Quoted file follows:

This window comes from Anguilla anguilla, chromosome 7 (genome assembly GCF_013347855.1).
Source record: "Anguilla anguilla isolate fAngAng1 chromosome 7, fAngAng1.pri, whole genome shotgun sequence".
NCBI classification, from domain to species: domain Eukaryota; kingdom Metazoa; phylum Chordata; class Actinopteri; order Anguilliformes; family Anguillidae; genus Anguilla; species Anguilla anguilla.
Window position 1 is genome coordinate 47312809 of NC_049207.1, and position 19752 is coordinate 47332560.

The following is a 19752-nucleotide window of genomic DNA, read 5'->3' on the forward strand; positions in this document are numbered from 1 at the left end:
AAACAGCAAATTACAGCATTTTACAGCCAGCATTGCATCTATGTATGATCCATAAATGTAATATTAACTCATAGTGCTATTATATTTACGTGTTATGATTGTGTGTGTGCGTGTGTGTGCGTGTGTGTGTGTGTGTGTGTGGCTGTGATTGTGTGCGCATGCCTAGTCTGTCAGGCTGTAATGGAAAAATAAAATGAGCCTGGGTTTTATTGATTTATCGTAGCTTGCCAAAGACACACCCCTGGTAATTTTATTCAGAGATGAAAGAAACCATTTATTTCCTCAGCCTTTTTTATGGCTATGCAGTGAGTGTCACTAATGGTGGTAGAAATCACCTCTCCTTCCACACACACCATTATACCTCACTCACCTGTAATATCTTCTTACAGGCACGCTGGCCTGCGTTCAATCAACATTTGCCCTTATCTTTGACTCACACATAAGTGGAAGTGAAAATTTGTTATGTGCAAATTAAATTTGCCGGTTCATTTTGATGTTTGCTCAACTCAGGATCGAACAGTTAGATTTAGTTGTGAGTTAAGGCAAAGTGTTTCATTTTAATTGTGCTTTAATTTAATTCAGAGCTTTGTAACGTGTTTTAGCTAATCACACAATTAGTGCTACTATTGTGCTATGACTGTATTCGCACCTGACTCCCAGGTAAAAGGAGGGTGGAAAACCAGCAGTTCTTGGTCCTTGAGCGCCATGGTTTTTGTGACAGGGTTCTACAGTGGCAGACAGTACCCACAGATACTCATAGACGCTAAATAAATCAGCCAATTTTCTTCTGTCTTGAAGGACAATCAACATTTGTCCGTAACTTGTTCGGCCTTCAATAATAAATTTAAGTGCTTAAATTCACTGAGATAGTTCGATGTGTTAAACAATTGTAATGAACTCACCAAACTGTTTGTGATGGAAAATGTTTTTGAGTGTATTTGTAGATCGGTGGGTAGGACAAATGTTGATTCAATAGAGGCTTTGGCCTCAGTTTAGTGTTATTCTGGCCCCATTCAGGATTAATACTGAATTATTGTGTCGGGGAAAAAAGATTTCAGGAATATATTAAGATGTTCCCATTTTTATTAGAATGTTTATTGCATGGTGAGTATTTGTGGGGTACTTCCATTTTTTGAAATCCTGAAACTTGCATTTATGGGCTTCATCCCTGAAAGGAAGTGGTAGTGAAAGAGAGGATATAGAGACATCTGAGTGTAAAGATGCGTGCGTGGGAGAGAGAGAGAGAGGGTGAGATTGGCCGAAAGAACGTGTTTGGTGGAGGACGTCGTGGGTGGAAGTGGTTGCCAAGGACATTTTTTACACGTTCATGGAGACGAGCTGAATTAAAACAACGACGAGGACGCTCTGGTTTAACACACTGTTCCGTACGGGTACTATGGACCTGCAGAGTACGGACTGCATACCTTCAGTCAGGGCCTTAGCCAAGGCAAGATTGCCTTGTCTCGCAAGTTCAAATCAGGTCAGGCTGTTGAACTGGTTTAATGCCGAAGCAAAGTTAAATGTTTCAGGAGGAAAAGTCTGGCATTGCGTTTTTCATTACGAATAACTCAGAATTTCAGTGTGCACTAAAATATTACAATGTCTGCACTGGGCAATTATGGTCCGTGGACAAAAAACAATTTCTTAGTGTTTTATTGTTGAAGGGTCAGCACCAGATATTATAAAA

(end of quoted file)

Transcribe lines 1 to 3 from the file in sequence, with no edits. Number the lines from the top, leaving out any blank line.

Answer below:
This window comes from Anguilla anguilla, chromosome 7 (genome assembly GCF_013347855.1).
Source record: "Anguilla anguilla isolate fAngAng1 chromosome 7, fAngAng1.pri, whole genome shotgun sequence".
NCBI classification, from domain to species: domain Eukaryota; kingdom Metazoa; phylum Chordata; class Actinopteri; order Anguilliformes; family Anguillidae; genus Anguilla; species Anguilla anguilla.